By most accounts, Vitaly Petrov has done a pretty solid job as Kubica’s team mate this season. While his points total — six — is dwarfed by Kubica’s 83 (and good for sixth in the drivers standings), Petrov has shown some good, racy moments. He’s arguably the best rookie driver on the gird, perhaps a “title” he could claim in part thanks to a superior car.
So Petrov would seem to be an OK partner for Kubica moving ahead, especially if he continues to bring money to the team as a pay driver.
But is OK enough? In the team’s release, principal Eric Boullier said:
â€œOur clear goal is to become title contenders over the next two years. To do so, we need a driver of Robertâ€™s calibre: somebody who is fast, totally committed and doesnâ€™t make mistakes. His performances during the first half of the 2010 season were flawless, and we hope to achieve great things together in the future.â€
Is Petrov really a driver that will help a team become a title contender? I’m not quite convinced.
But there is a driver out there who is. A driver who has won the drivers championship.
And just about as quickly as the question, “Who should partner with Kubica?” came up, Kimi’s name appeared as the answer.
How could it be anyone else?
Kimi is fast. He knows how to win. He remains one of the most popular drivers today, one who could sell a lot more yellow Renault gear than Kubica.
In many ways, in fact, Kimi seems the opposite of Kubica. The somewhat dull Polish driver vs. the drinking, swearing Finn.
I think it might be a pairing of opposites that would work — really well. Where Kubica comes across as high maintenance and — as Grace has often noted — a bit too quick to air his grievances in the press, Kimi is always nonplussed. He’s the Iceman, after all. (And the Ice Cream Man.)
If Kubica got an upgrade before him, it seems like Kimi would shrug it off, go out and do his job — drive the car — and then go home. That’s the way Kimi is.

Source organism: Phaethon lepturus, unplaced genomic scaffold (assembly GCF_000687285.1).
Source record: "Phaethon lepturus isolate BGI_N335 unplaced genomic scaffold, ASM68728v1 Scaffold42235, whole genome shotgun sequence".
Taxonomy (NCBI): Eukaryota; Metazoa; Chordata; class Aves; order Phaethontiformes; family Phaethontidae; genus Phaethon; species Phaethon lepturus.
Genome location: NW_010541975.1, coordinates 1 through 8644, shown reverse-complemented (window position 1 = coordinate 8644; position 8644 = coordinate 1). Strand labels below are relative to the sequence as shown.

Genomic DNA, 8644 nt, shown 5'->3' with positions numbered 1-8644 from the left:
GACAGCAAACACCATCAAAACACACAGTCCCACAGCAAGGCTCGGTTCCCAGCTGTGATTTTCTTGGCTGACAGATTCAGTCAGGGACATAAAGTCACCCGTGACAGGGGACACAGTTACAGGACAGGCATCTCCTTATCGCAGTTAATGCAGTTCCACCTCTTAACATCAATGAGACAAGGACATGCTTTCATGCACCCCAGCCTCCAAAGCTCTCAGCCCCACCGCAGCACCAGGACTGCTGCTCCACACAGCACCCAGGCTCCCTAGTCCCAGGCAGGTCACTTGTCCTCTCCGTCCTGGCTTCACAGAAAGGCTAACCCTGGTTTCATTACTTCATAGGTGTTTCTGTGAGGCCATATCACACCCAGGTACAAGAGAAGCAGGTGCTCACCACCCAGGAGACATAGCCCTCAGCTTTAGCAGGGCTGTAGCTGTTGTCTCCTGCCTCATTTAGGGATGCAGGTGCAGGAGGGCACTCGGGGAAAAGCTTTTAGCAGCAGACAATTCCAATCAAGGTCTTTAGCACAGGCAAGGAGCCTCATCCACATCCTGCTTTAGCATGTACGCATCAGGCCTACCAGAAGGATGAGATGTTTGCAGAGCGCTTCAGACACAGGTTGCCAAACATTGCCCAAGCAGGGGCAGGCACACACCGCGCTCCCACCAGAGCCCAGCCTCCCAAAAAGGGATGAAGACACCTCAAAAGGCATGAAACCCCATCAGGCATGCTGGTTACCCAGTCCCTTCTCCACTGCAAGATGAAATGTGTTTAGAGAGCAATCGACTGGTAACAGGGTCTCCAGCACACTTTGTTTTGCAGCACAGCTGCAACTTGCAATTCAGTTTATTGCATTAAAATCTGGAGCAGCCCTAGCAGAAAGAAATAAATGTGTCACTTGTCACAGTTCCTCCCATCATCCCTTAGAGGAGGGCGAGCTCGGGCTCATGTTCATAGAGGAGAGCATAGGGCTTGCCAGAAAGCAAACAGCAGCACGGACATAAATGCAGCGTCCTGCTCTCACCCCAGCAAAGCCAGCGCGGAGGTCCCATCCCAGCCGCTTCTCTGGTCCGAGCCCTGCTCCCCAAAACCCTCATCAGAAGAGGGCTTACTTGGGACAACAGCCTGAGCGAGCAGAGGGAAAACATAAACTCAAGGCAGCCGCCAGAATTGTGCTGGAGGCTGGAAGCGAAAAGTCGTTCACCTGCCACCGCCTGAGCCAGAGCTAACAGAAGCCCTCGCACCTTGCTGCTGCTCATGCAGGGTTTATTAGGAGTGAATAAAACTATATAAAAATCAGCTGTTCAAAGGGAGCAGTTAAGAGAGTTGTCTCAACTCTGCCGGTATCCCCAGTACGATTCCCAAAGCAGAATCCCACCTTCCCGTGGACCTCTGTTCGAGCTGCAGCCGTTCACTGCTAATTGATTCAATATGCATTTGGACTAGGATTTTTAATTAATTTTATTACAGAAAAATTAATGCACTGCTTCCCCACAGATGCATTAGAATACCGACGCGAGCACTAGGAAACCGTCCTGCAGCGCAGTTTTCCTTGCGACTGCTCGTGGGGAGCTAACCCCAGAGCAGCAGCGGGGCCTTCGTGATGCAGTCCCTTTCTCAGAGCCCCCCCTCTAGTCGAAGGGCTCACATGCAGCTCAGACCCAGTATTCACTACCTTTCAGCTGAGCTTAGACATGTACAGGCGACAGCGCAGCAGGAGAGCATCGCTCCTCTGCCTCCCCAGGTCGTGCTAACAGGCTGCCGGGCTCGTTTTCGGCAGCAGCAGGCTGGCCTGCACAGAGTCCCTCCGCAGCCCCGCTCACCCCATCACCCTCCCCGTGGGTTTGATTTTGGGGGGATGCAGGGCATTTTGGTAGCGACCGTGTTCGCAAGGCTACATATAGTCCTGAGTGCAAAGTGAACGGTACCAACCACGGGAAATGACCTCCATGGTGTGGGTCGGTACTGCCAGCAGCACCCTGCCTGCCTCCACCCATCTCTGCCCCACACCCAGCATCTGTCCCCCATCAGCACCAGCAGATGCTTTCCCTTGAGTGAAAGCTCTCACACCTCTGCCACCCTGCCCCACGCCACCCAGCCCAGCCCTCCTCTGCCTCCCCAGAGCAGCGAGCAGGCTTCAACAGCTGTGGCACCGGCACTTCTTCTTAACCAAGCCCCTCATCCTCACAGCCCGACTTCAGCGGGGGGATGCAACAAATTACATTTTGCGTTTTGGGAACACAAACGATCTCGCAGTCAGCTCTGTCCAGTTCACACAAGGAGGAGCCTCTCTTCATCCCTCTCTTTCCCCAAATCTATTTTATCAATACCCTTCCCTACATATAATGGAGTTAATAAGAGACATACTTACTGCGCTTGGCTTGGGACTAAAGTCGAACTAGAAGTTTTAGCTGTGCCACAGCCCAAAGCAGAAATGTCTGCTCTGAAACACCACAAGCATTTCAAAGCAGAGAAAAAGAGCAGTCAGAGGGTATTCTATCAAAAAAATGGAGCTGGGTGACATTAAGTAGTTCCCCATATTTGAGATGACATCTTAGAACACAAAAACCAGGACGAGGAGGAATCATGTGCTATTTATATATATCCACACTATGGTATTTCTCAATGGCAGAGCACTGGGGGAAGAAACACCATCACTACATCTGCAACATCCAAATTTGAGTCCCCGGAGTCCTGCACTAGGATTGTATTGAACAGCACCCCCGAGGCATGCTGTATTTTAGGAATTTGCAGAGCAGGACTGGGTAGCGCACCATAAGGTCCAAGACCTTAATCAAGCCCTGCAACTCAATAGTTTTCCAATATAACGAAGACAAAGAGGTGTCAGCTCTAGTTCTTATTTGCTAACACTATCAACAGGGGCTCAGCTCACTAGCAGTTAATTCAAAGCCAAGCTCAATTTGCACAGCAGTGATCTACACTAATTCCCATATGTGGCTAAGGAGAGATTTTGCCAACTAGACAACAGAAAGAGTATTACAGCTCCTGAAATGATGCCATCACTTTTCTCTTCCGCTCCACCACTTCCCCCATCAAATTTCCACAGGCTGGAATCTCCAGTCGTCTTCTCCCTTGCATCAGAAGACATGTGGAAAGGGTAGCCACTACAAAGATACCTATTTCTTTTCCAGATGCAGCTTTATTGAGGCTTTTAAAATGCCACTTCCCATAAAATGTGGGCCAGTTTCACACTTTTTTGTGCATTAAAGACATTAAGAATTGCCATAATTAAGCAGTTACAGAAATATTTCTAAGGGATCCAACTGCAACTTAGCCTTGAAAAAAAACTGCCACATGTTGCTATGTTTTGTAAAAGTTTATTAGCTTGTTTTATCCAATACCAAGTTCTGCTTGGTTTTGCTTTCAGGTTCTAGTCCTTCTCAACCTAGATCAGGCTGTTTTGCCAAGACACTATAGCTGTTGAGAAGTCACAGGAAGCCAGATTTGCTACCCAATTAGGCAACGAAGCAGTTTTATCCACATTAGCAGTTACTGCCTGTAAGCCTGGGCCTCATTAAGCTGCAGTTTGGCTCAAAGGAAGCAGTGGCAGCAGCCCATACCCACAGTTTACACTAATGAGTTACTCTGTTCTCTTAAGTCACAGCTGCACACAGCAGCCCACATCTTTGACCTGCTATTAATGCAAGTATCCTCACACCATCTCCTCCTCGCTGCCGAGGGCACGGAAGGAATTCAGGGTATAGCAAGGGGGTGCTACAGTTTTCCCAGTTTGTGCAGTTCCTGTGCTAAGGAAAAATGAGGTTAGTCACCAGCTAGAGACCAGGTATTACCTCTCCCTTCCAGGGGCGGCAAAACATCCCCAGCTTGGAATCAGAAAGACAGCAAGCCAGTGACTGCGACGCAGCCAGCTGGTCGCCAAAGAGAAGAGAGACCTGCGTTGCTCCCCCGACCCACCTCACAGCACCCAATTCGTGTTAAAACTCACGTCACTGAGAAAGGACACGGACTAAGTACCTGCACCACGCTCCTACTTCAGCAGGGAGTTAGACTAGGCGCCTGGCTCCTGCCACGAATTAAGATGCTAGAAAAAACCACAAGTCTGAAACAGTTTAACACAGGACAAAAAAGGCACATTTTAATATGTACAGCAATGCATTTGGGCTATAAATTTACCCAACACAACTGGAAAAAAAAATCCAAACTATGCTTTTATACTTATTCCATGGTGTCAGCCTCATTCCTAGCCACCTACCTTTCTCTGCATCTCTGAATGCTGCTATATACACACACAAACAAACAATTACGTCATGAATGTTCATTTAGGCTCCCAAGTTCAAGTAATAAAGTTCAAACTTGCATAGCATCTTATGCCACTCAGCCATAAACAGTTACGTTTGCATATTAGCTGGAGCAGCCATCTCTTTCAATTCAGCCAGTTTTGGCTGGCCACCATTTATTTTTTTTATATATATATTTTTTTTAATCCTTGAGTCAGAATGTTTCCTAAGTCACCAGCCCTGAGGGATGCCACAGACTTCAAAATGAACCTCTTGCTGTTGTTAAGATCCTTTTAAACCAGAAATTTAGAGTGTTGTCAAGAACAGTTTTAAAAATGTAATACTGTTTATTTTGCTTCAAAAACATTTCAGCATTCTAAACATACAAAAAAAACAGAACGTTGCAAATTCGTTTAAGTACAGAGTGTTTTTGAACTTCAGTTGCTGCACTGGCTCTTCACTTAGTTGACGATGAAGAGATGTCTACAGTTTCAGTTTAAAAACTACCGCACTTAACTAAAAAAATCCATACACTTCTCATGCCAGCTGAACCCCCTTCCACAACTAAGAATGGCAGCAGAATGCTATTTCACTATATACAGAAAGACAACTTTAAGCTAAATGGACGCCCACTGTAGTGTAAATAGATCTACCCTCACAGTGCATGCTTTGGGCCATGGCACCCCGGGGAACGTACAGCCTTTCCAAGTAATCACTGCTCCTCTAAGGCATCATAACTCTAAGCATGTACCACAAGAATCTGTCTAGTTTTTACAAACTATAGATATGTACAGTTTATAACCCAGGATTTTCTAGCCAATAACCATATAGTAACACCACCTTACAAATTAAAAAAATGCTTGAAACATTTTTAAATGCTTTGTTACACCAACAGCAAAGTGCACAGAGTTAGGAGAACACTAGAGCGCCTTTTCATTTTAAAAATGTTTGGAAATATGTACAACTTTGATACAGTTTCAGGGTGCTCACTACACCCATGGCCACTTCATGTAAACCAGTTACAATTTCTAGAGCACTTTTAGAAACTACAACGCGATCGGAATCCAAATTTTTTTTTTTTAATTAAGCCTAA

And by now Renault knows that. There’s no mystery, no questioning who or what Kimi is all about. The team could go into the deal with eyes wide open. Keep the sponsor dealings to a minimum. Pay him to drive, and more or less leave it at that. And because Kimi has so many fans, I think the balance will work out in Renault’s favor. Lots more merchandize sold, maybe a few less hand-shakings for some sponsors.
Plus, there’s the fact that as great as the 2010 season has been, and as many great drivers as we are being privileged to see, we’re missing one of this moment’s best. Kimi added to the grid next year could make us forget 2010.
Think about it. McLaren with Lewis Hamilton and Jenson Button. Ferrari with Fernando Alonso and Felipe Massa. Red Bull with Sebastian Vettel and Mark Webber. Mercedes with Michael Schumacher and Nico Rosberg. And Renault with Robert Kubica and Kimi Raikkonen.
That’s 10 drivers who could be in the hunt for the title. Five teams that could battle it out for the constructors championship.
If Renault can’t make that happen, it will be a big fail — both for the team and for us fans.